Livestock feed[edit]

Depending on the literature, different yields of L. minor are registered. Grown under ideal conditions, yields up to 73 tonnes dry matter per hectare and year were recorded.[20] Common duckweed has a high protein content varying from 20 to 40% depending on the season, the nutrient content of the water and environmental conditions. It doesn’t build up very complex tissue structures and therefore has a low fiber content less than 5%. Basically all of its tissues can be used as fodder for fish and poultry and make duckweed an interesting food supplement.[13]

Experimental investigations have shown, that L. minor is able to completely replace the add-on of soy bean in the diet of ducks. It can be cultivated directly on the farm resulting in low production costs. Therefore, using common duckweed as a food supplement in broiler diets is very profitable also from an economic point of view.[21] An investigation showed, that the expensive sesame oil cakes in chicken diets could partially be replaced by cheap L. minor with increased growth performance of broiler. Nevertheless, because of a lower content of digestible proteins in L. minor (68.9% compared to 89.9% in sesame oil cake), common duckweed could only be used as a food supplement in broiler diets.[22] Also when feeding lying hen partially with dried L. minor (up to 150 g/kg fodder), hen showed the same performance like when being fed with fish meal and rice polish, while the yolk colour was positively affected by the duckweed diet.[23]

Wastewater nutrient recovery[edit]

Lemna minor as fast growing, nitrogen and phosphorus accumulating aquatic plant with high nutritional value for livestock, finds another application in the nutrient recovery from livestock wastewater.[5] This application is known to be executed in farming systems in south east Asia, where manure and excremet are deposited in small eutrophic ponds. The water of those ponds then fertilizes bigger ponds on which L. minor is grown for the further use as fodder for ducks.[20]

Growing selected geographic isolates of L. minor on diluted swine lagoon liquid in North Carolina resulted in yields up to 28.5 g m−2 day−1 (104.03 t ha−1 y−1) and removal of over 85% of the total contained nitrogen and phosphorus.

Anaerobic pretreatment (e.g. through anaerobic digestion in a UASB) of the wastewater and dilution of the liquid to below 100 mg/l total Kjeldahl nitrogen and 50 mg/l total phosphorus, led to the best performance regarding growth and nutrient removal.[8][24]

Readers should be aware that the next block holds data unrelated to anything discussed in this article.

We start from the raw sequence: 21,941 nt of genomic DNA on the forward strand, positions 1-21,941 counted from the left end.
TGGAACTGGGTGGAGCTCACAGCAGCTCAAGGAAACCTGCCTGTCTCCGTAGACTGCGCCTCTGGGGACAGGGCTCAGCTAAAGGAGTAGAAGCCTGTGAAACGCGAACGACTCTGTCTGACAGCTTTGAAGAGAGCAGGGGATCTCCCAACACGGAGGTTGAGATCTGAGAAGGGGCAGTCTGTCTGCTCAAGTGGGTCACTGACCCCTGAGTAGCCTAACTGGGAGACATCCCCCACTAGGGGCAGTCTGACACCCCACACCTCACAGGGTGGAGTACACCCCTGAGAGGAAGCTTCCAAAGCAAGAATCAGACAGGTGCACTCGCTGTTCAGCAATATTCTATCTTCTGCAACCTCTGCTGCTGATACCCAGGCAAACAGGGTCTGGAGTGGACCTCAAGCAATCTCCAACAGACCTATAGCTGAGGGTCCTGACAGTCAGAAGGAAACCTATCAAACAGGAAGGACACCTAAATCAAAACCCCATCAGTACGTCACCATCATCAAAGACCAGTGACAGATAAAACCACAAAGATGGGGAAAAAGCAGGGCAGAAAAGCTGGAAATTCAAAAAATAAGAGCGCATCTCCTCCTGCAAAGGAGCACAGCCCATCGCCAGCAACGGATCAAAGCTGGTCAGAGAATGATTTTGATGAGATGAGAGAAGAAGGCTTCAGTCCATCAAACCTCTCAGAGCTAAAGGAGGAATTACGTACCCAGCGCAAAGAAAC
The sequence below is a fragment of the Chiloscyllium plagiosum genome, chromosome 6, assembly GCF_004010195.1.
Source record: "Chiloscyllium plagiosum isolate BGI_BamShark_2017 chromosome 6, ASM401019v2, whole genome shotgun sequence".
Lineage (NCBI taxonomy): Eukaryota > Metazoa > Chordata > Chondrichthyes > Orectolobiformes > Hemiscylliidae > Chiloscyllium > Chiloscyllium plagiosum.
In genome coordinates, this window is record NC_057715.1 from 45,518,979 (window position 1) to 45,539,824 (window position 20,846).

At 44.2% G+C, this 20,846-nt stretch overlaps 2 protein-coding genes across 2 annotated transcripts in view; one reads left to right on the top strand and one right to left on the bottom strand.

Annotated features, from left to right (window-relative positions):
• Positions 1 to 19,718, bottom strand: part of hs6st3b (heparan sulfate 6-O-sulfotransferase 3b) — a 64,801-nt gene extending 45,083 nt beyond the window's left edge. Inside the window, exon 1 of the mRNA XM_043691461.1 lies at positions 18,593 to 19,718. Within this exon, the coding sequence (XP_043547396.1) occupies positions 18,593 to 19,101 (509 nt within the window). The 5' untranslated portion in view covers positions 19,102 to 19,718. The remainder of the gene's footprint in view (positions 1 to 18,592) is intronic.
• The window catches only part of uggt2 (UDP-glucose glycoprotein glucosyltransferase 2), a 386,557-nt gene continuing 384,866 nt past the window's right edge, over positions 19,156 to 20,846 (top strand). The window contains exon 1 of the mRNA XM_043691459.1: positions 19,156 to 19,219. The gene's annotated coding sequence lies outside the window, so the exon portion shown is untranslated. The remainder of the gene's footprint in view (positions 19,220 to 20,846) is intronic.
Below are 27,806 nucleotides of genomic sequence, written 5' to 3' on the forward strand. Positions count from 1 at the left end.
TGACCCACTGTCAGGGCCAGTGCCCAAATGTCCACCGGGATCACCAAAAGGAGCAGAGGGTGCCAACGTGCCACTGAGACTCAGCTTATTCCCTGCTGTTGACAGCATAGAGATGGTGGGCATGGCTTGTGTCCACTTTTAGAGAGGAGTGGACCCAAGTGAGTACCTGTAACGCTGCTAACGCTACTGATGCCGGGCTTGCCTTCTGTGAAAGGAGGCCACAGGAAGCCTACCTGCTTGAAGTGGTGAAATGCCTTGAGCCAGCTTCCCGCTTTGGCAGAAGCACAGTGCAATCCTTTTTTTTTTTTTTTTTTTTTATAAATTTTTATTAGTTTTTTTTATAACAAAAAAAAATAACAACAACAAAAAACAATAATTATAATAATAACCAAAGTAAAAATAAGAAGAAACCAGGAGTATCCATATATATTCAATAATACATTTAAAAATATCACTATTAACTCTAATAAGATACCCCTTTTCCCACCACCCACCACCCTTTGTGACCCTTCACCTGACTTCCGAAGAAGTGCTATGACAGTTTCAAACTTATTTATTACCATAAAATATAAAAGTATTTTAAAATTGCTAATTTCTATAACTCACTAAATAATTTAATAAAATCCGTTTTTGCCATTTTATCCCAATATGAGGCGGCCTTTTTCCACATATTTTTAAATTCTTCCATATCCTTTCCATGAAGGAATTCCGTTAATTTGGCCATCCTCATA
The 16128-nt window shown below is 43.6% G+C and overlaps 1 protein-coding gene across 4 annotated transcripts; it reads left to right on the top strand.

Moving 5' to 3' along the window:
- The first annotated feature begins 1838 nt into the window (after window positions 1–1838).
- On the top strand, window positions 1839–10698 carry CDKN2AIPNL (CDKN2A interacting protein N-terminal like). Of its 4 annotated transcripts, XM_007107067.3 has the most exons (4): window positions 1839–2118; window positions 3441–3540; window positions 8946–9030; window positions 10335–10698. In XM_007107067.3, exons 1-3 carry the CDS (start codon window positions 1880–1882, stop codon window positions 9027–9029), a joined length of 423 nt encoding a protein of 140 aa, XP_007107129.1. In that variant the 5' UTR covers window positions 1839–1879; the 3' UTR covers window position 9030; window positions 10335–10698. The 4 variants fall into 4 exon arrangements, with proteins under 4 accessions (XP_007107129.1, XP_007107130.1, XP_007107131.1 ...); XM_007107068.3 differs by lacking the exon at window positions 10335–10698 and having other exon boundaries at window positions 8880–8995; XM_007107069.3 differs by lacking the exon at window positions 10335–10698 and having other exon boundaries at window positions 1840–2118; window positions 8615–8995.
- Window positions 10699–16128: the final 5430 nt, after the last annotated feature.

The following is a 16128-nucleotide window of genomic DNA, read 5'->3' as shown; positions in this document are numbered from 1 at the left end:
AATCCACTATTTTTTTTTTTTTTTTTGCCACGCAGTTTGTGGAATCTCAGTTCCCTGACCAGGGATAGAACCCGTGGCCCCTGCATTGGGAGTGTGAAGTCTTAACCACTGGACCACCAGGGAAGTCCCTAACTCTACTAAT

Cultivating L. minor in anaerobic pretreated wastewater is a low cost application, with the potential to improve domestic manure by producing valuable animal feed. Additionally, environmental pollution can be diminished through removal of nutrients from effluents.[25][26][27]

Biofuel[edit]

Lemna minor is very suitable for bioethanol production. Due to its low cellulose content (approximately 10%) compared to terrestrial plants, the conversion procedure of the starch to ethanol is relatively easy.[28] Grown in swine lagoon diluted water, L. minor accumulates 10.6% starch of total dry weight. Under ideal conditions in terms of phosphate, nitrate and sugar availability and optimal pH, the proportion of starch to total dry weight is slightly higher (12.5%). Suppressing the photosynthetic activity of L. minor by growing it in the dark and the addition of glucose further increases starch accumulation up to 36%.[28]

After harvesting, enzymatic hydrolysis releases up to 96.2% of starch bound glucose.[28] The ethanol yield per dry weight in the subsequent fermentation process depends on the glucose content and nutrient availability in the growth medium, but can be compared to ethanol yields from lignocellulose of energy crops like Miscanthus and Giant reed.[28][29] But in contrast to these energy crops, L. minor biomass does not require any thermal or chemical pretreatments.[28]

Ecotoxicity experiments[edit]

Lemna minor is commonly used for the ecotoxicity assessment of organic and inorganic micropollutants[30] as well as for evaluating the toxicity of wastewater and landfill leachates.[31] Information for the applied methodology are provided in the relevant OECD protocol.[32]

References[edit]

  1. ^ Lansdown, R.V. (2019). "Lemna minor". IUCN Red List of Threatened Species. 2019: e.T164057A120125670. doi:10.2305/IUCN.UK.2019-2.RLTS.T164057A120125670.en. Retrieved 19 November 2021.
  2. ^ BSBI List 2007 (xls). Botanical Society of Britain and Ireland. Archived from the original (xls) on 2015-06-26. Retrieved 2014-10-17.
  3. ^ a b USDA, NRCS (n.d.). "Lemna minor". The PLANTS Database (plants.usda.gov). Greensboro, North Carolina: National Plant Data Team. Retrieved 24 January 2016.
  4. ^ Klaus J.; Nikolai B.; Eric L. (2013). "Telling duckweed apart: genotyping technologies for the Lemnaceae". 应用与环境生物学报. 19: 1–10. doi:10.3724/sp.j.1145.2013.00001.
  5. ^ a b Leng (1995). "Duckweed: A potential high–protein feed resource for domestic animals and fish". Livestock Research for Rural Development. 7 (1): 1–12.
  6. ^ a b Hasan, M.R. (2009). "Use of algae and aquatic macrophytes as feed in small-scale aquaculture - a review". FAO Fisheries and Aquaculture Technical Paper.
  7. ^ Bergmann, B.A. (2000). "In vitro selection of duckweed geographical isolates for potential use in swine lagoon effluent renovation". Bioresource Technology. 73 (1): 13–20. doi:10.1016/s0960-8524(99)00137-6.
  8. ^ a b Cheng, J. (2002b). "Nutrient Removal from Swine Lagoon Liquid by Lemna Minor 8627". Transactions of the ASAE. 45 (4): 1003–1010. doi:10.13031/2013.9953.